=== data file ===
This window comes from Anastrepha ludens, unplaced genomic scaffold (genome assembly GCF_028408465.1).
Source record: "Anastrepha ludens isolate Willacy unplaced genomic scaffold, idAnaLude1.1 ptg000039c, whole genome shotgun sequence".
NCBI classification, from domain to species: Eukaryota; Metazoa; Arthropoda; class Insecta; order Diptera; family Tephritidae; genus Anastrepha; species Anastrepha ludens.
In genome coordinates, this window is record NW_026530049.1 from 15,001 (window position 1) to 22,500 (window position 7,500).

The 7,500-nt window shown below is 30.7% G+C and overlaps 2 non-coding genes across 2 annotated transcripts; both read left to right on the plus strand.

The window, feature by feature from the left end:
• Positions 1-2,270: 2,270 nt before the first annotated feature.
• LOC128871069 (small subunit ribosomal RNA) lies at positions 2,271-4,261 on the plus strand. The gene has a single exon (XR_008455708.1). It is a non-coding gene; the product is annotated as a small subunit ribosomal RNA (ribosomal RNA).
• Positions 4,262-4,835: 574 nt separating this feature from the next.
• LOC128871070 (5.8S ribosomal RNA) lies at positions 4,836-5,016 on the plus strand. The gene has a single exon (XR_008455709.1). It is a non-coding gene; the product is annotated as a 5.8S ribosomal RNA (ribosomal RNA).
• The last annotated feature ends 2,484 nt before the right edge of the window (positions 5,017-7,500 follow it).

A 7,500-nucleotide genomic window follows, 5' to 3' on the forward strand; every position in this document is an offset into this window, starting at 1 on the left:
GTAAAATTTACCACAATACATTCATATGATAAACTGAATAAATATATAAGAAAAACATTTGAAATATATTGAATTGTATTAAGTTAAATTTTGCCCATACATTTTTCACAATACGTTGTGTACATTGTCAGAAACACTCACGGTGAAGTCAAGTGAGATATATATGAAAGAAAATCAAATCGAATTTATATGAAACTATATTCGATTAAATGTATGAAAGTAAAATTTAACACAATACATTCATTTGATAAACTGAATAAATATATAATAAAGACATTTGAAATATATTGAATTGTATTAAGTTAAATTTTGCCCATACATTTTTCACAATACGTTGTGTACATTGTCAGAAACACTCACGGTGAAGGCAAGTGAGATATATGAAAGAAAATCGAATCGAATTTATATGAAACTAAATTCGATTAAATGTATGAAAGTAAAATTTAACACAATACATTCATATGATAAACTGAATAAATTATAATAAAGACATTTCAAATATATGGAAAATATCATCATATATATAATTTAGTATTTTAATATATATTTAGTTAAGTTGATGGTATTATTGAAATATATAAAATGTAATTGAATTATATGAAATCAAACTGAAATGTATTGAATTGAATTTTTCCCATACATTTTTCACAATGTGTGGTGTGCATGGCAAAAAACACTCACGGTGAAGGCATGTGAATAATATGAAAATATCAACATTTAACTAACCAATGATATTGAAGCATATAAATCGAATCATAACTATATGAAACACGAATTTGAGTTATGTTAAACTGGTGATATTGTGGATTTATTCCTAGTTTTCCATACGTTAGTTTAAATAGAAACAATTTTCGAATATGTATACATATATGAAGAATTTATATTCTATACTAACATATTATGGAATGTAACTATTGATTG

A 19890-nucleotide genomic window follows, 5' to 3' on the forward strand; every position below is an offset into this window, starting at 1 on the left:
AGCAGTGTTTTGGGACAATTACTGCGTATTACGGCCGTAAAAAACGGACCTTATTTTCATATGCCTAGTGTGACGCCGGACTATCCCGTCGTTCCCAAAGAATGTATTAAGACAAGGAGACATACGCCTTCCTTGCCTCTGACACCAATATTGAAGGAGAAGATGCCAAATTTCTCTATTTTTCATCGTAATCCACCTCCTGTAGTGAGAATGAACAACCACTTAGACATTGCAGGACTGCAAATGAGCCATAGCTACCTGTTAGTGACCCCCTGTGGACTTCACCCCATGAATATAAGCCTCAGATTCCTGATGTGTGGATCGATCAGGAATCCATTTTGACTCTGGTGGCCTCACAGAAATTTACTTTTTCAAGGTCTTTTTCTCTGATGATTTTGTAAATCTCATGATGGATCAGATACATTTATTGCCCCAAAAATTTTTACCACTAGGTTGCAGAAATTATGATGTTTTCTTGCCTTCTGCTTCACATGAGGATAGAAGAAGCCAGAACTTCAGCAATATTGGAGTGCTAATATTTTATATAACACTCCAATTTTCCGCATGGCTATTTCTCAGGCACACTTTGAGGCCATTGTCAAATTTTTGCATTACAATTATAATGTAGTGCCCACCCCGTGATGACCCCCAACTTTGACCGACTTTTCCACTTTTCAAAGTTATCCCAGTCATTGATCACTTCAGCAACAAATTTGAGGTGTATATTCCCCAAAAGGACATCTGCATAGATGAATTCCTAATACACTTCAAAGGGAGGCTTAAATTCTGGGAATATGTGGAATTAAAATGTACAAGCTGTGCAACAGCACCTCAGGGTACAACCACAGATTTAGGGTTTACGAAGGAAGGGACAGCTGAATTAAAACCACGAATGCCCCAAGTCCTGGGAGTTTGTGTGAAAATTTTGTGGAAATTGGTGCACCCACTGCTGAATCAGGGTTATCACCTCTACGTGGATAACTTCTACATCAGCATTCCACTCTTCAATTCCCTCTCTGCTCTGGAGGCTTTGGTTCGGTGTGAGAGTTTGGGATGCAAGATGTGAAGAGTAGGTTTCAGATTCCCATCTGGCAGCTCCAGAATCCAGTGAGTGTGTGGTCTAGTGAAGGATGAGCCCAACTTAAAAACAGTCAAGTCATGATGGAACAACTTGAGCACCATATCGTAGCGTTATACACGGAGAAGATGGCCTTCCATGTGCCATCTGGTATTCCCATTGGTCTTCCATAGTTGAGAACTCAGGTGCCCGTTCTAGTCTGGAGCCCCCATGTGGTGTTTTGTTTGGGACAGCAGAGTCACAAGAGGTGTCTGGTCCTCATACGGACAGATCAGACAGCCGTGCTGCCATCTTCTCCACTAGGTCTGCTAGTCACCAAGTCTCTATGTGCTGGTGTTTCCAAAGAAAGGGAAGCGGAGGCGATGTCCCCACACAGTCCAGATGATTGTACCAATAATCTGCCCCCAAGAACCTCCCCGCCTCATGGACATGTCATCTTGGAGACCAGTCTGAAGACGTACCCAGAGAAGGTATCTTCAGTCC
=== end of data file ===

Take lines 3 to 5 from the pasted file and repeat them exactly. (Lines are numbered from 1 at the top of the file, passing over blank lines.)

NCBI classification, from domain to species: Eukaryota; Metazoa; Arthropoda; class Insecta; order Diptera; family Tephritidae; genus Anastrepha; species Anastrepha ludens.
In genome coordinates, this window is record NW_026530049.1 from 15,001 (window position 1) to 22,500 (window position 7,500).

The 7,500-nt window shown below is 30.7% G+C and overlaps 2 non-coding genes across 2 annotated transcripts; both read left to right on the plus strand.